Adaptations of science fiction and fantasy movies have been a sore subject with me for a long time. Most of the Hollywood types just don’t get these genres and so a great deal of crap is foisted upon us by clueless dweezles.

There are basically five types of changes that can be made as part of an adaptation.

The first of these are the obvious kind. Voluminous internal dialog, for example, just doesn’t work in a movie. If there are any crucial details, we might get them in narration or the screenwriter find some other way to show them. Most internal dialog just gets dumped.

Next up are changes that, while not strictly necessary, are nevertheless practical compromises that don’t really change the plot. For example, in the original book The Wizard of Oz, there are two good witches – the Good Witch of the North, who meets Dorothy in Munchkin Land at the beginning of the book, and Glinda, the Good Witch of the South, who helps Dorothy to use the Silver Shoes to get back to Kansas. In a movie adaptation, it makes sense to combine the two good witches into a single character, as it reduces the number of actors and increases the importance of the combined role, making it more attractive. Also, changing the Silver Shoes to Ruby Slippers makes sense as well because the Ruby Slippers give a more dramatic visual touch.

To my way of thinking, the next category is for changes that do not significantly affect the plot, but do change the flavor of the story. Again, going back to the Wizard of Oz, the character of Dorothy is much younger in the book – probably somewhere in the range of 8 to 10 years old. Judy Garland was 16 during the filming of the movie. While there is normally a huge difference between a ten year old and a sixteen year old in both looks and behavior, my biggest problem with using an older actress is how it looks to an audience. Think about the difference between a sixteen year old girl confronting a lion and a ten year old girl confronting the same lion. Even if the two scenes play out with identical dialog and action, they still wouldn’t come across the same to an audience. However, for the purposes of making a movie, finding a good sixteen year old actress is infinitely easier than finding an equally good ten year old actress.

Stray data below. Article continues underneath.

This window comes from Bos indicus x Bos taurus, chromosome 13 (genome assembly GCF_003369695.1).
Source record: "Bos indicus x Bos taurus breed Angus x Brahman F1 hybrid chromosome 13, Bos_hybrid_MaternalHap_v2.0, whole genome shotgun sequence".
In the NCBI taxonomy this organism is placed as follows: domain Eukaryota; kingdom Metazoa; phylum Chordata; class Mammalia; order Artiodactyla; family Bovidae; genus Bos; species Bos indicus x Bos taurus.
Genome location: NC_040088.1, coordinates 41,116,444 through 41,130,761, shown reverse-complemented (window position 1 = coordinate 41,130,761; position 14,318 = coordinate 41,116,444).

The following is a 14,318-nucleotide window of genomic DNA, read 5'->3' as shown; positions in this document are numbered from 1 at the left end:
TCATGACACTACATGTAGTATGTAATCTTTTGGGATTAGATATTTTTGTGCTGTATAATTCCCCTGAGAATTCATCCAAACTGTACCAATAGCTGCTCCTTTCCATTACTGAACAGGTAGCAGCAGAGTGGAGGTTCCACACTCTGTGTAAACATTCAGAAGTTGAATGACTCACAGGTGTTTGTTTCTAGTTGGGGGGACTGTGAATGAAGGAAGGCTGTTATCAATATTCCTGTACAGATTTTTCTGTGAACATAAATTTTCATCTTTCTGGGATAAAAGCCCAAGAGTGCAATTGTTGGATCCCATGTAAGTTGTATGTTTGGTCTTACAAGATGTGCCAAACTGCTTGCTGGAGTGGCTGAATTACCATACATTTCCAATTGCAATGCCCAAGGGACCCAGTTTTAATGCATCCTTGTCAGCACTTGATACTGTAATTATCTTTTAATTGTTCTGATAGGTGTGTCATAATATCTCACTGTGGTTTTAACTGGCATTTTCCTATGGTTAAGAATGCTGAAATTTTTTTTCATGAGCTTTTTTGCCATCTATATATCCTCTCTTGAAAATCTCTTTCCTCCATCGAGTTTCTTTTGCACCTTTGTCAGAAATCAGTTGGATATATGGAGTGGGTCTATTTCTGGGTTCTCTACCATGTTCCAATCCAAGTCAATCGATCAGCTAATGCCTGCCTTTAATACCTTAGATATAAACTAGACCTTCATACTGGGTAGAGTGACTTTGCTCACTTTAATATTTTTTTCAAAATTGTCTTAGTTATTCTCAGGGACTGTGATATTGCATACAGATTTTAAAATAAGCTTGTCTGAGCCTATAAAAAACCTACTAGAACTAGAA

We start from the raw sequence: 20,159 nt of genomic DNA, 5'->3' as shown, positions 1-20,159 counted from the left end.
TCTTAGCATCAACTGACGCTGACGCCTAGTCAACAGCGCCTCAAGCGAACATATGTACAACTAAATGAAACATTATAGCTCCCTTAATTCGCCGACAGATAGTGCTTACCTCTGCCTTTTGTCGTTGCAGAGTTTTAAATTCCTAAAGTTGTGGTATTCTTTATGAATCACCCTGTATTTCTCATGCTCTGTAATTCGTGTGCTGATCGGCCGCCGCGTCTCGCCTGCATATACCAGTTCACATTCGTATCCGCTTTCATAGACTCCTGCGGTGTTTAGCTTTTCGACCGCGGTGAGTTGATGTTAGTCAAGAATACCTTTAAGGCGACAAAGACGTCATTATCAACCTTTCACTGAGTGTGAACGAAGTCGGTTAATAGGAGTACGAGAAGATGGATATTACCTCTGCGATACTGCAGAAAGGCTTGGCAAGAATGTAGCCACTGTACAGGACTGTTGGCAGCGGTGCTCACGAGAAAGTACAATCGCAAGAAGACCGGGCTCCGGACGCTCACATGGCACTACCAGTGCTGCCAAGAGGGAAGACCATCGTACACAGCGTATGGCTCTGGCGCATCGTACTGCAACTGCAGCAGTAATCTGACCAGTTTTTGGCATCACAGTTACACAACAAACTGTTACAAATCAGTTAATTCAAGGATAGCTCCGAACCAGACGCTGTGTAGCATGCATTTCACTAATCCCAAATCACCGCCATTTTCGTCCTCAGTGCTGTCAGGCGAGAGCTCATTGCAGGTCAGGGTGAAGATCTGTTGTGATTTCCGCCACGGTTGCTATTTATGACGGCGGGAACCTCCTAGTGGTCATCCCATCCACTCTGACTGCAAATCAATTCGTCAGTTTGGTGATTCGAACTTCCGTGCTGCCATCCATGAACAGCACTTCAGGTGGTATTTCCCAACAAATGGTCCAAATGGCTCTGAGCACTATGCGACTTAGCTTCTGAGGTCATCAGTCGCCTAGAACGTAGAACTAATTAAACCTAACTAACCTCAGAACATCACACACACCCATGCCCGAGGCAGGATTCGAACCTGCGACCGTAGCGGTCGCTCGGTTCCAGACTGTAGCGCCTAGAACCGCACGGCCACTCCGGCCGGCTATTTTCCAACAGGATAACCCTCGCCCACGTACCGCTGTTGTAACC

Those three categories represent change that can be accepted, however grudgingly. There are still two categories remaining.

In the fourth category, we have changes that were made for no apparent reason. It doesn’t matter to me whether the makers of the movie felt the original story was lacking in some way, or whether they were clueless dweebs who, like a teenager with a can of spray paint, like to put their mark on something. The net result is that the artistic integrity of the story has been violated. Again, from the Wizard of Oz, the whole notion that what happened in Oz was just Dorothy’s fevered imagination clearly contradicts the book, to the severe detriment of the movie. To me, these kinds of changes are a kind of artistic fraud. The advertising claims that it was The Wizard of Oz, but no, it wasn’t, not really.

Finally, there is whatever happened to the Robert Heinlein classic Starship Troopers. I don’t even need to go into this in detail, there is an outstanding essay detailing what went wrong. Let’s just say that Verhoeven and his merry band of clowns are guilty of artistic homicide. We can only hope that they never again get ahold of the rights to adapt a science fiction story.

At this point, I’m sure that many readers are wondering what prompted this rant.

I recently watched the “10 minute scene” – basically the first ten minutes of the movie “John Carter”, the adaptation of Edgar Rice Burroughs’ 1917 SF classic A Princess of Mars. As near as I can tell, pretty much everything that happened in the first ten minutes of the movie falls into the fourth category – gratuitous changes made for no reason. This leaves me with very little hope that the movie is not irredeemably stupid.

Oh well. Maybe next time. I hear there’s an adaptation of David Weber’s On Basilisk Station in the works.